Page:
PREP CROSS-COUNTRY: Coach seeks elusive accomplishment

DALLAS — When cross-country coach Monique Lankheet joined Dallas High School in 1996, it was never meant to be her final stop as a coach.

Dallas was her first job after graduating from Western Oregon University — but something unexpected happened.

“My son graduated, and I thought it might be fun to coach at a bigger school or a school with a little more money,” Lankheet said. “I kept getting attached to the kids. I kept saying after you graduate, I’ll go. No, after you graduate, I’ll leave.”

After more than two decades at Dallas, Lankheet has become synonymous with the Dragons’ cross-country program.

“Now, I’m here to stay,” she said.

The world of running has always intrigued Lankheet, but she lacked the opportunities to run competitively.

“I’ve always been a runner, but I wasn’t born in the right generation,” she said. “We didn’t have athletics at my high school, but I learned how to do and write workouts. I’d read books on training.”

When she arrived at Western Oregon University, she was approached by another student about joining the cross-country team.

Lankheet had her reservations since she had never run competitively on a team before. She eventually caved in and tried out for the team — and made it.

“The cool thing about it is it gave me confidence,” Lankheet said. “I don’t know that I learned a ton from being on the team, but I felt like, now I’m a runner. Kids respect that. Now, when I tell them this is what we’re going to do, they go, ‘Oh, you were a runner, so it’s OK.’ I understood the commitment and saw the coach’s role on a team. I don’t know if I’d be coaching if I hadn’t made the team.”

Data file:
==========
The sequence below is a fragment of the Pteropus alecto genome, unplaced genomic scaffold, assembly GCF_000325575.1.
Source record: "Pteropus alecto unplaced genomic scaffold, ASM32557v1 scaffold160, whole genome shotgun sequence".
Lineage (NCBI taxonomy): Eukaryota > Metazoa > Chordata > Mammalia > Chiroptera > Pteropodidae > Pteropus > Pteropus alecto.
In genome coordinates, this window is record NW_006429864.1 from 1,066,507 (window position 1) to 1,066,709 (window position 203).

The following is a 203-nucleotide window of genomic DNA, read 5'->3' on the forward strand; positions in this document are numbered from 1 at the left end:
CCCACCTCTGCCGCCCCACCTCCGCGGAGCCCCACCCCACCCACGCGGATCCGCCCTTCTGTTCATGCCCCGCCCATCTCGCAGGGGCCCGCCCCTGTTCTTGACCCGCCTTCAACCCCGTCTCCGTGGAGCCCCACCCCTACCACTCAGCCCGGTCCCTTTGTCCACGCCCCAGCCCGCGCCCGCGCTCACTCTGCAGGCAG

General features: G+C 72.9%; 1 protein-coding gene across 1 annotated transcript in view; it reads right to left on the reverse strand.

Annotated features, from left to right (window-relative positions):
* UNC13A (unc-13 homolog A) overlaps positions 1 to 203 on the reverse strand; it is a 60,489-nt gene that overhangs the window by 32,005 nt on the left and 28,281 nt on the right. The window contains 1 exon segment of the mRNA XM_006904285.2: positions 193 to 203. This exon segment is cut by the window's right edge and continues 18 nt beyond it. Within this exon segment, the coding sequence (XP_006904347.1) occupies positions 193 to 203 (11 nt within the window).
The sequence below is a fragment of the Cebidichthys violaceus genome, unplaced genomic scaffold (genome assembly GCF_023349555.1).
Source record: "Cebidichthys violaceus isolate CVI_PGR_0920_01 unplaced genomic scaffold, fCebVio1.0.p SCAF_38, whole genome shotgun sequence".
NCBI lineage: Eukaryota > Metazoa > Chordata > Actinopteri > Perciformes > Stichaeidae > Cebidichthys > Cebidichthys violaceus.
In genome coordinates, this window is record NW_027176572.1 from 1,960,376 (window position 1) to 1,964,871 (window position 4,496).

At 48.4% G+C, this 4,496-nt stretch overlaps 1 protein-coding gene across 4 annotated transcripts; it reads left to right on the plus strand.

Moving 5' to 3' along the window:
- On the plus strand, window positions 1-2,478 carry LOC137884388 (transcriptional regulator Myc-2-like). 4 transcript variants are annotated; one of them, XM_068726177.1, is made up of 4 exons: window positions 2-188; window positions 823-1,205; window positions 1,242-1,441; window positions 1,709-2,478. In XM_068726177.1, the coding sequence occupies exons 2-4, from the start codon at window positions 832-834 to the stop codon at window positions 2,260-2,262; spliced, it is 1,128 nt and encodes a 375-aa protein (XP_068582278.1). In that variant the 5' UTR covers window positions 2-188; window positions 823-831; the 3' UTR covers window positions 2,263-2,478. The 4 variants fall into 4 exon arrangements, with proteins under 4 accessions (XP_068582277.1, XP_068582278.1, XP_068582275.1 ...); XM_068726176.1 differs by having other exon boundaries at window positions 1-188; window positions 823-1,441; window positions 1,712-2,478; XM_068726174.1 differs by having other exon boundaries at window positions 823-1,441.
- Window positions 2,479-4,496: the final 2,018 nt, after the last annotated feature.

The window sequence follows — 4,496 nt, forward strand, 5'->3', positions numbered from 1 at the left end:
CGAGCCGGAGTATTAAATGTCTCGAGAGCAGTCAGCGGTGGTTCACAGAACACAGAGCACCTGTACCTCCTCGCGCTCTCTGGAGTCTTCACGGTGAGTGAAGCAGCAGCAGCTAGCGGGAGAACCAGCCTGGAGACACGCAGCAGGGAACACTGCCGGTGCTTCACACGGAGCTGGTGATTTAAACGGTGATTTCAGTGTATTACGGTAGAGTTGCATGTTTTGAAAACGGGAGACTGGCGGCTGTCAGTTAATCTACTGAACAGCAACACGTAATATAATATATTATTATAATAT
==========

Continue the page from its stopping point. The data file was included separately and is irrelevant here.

When she came to Dallas, Lankheet understood how to write workouts and had a plan how to best train her runners.

What she wasn’t prepared for was finding the balance between training her athletes as runners and as people.

“In the beginning I had so many rules,” she said. “You have to do this or that. Then, I was super easy where you could do anything wrong and you’re still on the team.”

It took some time, but she realized cross-country was as much about developing people as it was about runners

“I was more worried about whether people liked being on the team than developing some character,” Lankheet said. “Now for me, it’s more about providing experiences that can last a lifetime. Hard work, dedication, supporting your teammates, these are things that you have to do as runners, as business people and as family members.”

Dallas has accomplished a lot during Lankheet’s tenure. There’s just one thing she’s hoping changes. She’s never taken a team to state.

“I think this is the year,” Lankheet said. “I’m optimistic we can do it. I want it mainly for the kids to experience that joy and be proud of their accomplishments.”

Staying at Dallas may not have been her original plan, but today, Lankheet can’t see herself coaching anywhere else. Above all else, it’s become her home.

“I feel like this is my program, like this is home,” she said. “I’ve watched it grow and develop with the help of a lot of people. It’s been a really fun experience.”

Log in to comment

News from the Itemizer-Observer and our community partners